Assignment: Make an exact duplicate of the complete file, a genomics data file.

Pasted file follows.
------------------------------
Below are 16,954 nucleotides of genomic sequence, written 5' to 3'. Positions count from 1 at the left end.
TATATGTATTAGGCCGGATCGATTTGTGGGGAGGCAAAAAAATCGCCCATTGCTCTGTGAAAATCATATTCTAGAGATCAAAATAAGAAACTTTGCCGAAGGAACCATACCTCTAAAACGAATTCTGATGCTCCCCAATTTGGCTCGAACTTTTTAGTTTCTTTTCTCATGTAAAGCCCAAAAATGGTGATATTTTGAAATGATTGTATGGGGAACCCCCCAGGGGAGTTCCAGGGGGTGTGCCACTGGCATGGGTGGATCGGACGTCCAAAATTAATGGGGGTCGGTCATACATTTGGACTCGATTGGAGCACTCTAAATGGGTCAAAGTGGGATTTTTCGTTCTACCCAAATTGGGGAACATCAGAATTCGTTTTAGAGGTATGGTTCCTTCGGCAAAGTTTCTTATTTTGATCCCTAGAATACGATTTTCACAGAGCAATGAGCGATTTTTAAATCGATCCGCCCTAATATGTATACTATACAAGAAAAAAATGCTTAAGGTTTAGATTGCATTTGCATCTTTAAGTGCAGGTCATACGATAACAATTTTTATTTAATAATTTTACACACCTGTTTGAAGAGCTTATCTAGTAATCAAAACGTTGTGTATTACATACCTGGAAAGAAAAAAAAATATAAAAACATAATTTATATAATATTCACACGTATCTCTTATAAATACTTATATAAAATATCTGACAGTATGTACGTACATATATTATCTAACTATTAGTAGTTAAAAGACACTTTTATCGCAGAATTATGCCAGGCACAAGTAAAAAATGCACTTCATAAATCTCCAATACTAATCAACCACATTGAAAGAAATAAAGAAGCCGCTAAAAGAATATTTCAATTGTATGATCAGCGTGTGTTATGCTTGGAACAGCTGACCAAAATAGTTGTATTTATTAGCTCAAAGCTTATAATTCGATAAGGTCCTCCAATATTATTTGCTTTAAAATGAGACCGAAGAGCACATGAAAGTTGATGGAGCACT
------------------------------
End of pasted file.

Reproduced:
Below are 16,954 nucleotides of genomic sequence, written 5' to 3'. Positions count from 1 at the left end.
TATATGTATTAGGCCGGATCGATTTGTGGGGAGGCAAAAAAATCGCCCATTGCTCTGTGAAAATCATATTCTAGAGATCAAAATAAGAAACTTTGCCGAAGGAACCATACCTCTAAAACGAATTCTGATGCTCCCCAATTTGGCTCGAACTTTTTAGTTTCTTTTCTCATGTAAAGCCCAAAAATGGTGATATTTTGAAATGATTGTATGGGGAACCCCCCAGGGGAGTTCCAGGGGGTGTGCCACTGGCATGGGTGGATCGGACGTCCAAAATTAATGGGGGTCGGTCATACATTTGGACTCGATTGGAGCACTCTAAATGGGTCAAAGTGGGATTTTTCGTTCTACCCAAATTGGGGAACATCAGAATTCGTTTTAGAGGTATGGTTCCTTCGGCAAAGTTTCTTATTTTGATCCCTAGAATACGATTTTCACAGAGCAATGAGCGATTTTTAAATCGATCCGCCCTAATATGTATACTATACAAGAAAAAAATGCTTAAGGTTTAGATTGCATTTGCATCTTTAAGTGCAGGTCATACGATAACAATTTTTATTTAATAATTTTACACACCTGTTTGAAGAGCTTATCTAGTAATCAAAACGTTGTGTATTACATACCTGGAAAGAAAAAAAAATATAAAAACATAATTTATATAATATTCACACGTATCTCTTATAAATACTTATATAAAATATCTGACAGTATGTACGTACATATATTATCTAACTATTAGTAGTTAAAAGACACTTTTATCGCAGAATTATGCCAGGCACAAGTAAAAAATGCACTTCATAAATCTCCAATACTAATCAACCACATTGAAAGAAATAAAGAAGCCGCTAAAAGAATATTTCAATTGTATGATCAGCGTGTGTTATGCTTGGAACAGCTGACCAAAATAGTTGTATTTATTAGCTCAAAGCTTATAATTCGATAAGGTCCTCCAATATTATTTGCTTTAAAATGAGACCGAAGAGCACATGAAAGTTGATGGAGCACT